WASHINGTON DC – A military intervention aimed at overthrowing Nicolas Maduro’s power in Venezuela remains a very serious option for the United States, according to Donald Trump’s national security team.
In particular, a senior US government official assured that the implementation of this option would depend on how events are going to take place in that country. It is clear that since it has been revealed that such an invasion is logistically and militarily unwinnable, Washington has lost significant leveraging ability in its talks to capture at least a better part of Venezuelan oil. It now hopes at a better deal, regardless of which ‘regime’ is in charge. This is difficult to do without maintaining the specter of a possible invasion.
“Obviously, that’s a result that no one would like to see but clearly one that is seriously considered as events unfold,” a senior administration official, speaking on condition of anonymity, told reporters Friday evening as quoted by the Washington Examiner.
“We hope that the military will uphold its constitutional duty to protect the Venezuelan people from these illegal terrorist groups known as the colectivos which Maduro is increasingly dependent on,” the senior administration official said.
It shows the hatred the Trump has for the international poor and working class when their administration labels their organized communities, the colectivos, as terrorists.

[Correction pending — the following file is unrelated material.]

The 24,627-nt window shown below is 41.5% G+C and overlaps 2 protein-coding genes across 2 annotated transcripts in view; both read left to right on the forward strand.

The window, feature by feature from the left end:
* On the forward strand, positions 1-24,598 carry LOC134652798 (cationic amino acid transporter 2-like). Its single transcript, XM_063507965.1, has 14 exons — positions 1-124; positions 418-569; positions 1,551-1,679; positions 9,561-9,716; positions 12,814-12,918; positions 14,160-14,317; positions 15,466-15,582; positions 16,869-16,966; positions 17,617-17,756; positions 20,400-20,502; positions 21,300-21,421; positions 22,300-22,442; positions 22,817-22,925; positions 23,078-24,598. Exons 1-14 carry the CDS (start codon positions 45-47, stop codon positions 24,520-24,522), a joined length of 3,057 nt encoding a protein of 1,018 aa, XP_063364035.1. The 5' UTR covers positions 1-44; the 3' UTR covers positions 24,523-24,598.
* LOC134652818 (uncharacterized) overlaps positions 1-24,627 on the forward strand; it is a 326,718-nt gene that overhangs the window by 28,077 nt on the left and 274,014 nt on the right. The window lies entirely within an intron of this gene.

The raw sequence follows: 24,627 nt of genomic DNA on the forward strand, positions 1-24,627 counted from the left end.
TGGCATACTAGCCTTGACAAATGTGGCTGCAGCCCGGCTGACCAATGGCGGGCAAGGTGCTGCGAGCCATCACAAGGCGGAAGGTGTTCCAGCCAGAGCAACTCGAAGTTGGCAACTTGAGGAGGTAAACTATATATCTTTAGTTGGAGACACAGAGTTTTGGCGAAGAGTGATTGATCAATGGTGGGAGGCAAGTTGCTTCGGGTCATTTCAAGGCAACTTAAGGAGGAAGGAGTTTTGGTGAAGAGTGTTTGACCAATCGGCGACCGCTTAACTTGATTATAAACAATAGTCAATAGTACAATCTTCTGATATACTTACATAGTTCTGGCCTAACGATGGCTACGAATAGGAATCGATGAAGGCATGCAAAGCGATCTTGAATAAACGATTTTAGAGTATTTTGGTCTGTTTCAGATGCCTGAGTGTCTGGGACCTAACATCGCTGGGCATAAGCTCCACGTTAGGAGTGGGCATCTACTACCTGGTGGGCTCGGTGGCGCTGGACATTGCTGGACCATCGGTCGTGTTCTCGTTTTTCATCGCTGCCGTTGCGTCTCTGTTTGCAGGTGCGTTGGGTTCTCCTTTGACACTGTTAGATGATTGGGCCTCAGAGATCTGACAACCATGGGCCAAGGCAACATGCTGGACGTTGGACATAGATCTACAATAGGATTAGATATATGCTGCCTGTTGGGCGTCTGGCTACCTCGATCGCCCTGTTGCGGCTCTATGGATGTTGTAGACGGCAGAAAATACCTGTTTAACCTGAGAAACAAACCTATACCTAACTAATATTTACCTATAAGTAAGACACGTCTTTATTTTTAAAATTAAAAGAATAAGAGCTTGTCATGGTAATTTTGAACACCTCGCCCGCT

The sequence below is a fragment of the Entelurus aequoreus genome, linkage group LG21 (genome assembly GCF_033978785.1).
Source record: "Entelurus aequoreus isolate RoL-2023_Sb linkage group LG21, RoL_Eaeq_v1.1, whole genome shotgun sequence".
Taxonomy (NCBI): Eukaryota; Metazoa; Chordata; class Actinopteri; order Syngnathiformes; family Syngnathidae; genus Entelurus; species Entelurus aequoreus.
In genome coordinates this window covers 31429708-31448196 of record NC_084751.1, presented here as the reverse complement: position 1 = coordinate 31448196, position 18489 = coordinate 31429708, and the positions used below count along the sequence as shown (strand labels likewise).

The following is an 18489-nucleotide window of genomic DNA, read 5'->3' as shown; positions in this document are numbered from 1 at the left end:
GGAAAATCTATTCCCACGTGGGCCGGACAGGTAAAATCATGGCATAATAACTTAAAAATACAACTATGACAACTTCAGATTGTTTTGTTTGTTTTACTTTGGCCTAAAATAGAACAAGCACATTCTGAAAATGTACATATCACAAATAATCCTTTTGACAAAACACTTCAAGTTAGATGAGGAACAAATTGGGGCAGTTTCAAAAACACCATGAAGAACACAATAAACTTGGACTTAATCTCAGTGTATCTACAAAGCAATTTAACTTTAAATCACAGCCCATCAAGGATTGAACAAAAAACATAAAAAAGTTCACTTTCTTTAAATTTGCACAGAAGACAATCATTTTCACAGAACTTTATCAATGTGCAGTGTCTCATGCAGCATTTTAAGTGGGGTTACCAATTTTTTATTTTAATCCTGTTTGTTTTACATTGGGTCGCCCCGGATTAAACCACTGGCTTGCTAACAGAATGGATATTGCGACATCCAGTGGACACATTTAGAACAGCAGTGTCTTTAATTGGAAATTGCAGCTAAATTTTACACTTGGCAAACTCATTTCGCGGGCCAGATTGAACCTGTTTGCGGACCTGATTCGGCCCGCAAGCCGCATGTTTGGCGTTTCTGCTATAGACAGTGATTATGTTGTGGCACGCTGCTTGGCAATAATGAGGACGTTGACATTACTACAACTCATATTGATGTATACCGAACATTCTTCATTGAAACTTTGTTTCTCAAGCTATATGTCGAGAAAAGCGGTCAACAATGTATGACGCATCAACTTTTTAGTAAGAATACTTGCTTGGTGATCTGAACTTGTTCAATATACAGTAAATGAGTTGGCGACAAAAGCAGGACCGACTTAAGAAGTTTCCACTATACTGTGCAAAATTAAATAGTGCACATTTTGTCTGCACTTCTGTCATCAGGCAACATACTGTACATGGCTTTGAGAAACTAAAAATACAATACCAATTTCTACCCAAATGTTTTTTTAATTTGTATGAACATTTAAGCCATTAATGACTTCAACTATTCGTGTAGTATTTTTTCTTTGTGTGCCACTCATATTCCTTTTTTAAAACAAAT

On April 5, US Vice President Mike Pence stated that the United States was preparing to adopt new sanctions against Venezuela’s energy sector.
This new round of sanctions aims to increase pressure on the de facto president of Venezuela, Nicolás Maduro, not recognized as head of state by Washington. But as the reader is accustomed to, sanctions only hurt the people, once again demonstrating the Trump administrations hatred to working class people, despite Trump´s successful propaganda in the US convincing its poor and working class that he supports them.
On Jananuary 21, mass protests erupted in Venezuela against Venezuelan President Nicolás Maduro shortly after he took office for the second term after he won the last elections that the Venezualan opposition boycotted.
On January 23, the country’s opposition leader, Juan Guaidó, proclaimed himself acting president, having been supported by Brazil, the United States and several other countries. Maduro received the support of such countries as Russia, Mexico, China, Turkey, Indonesia and others.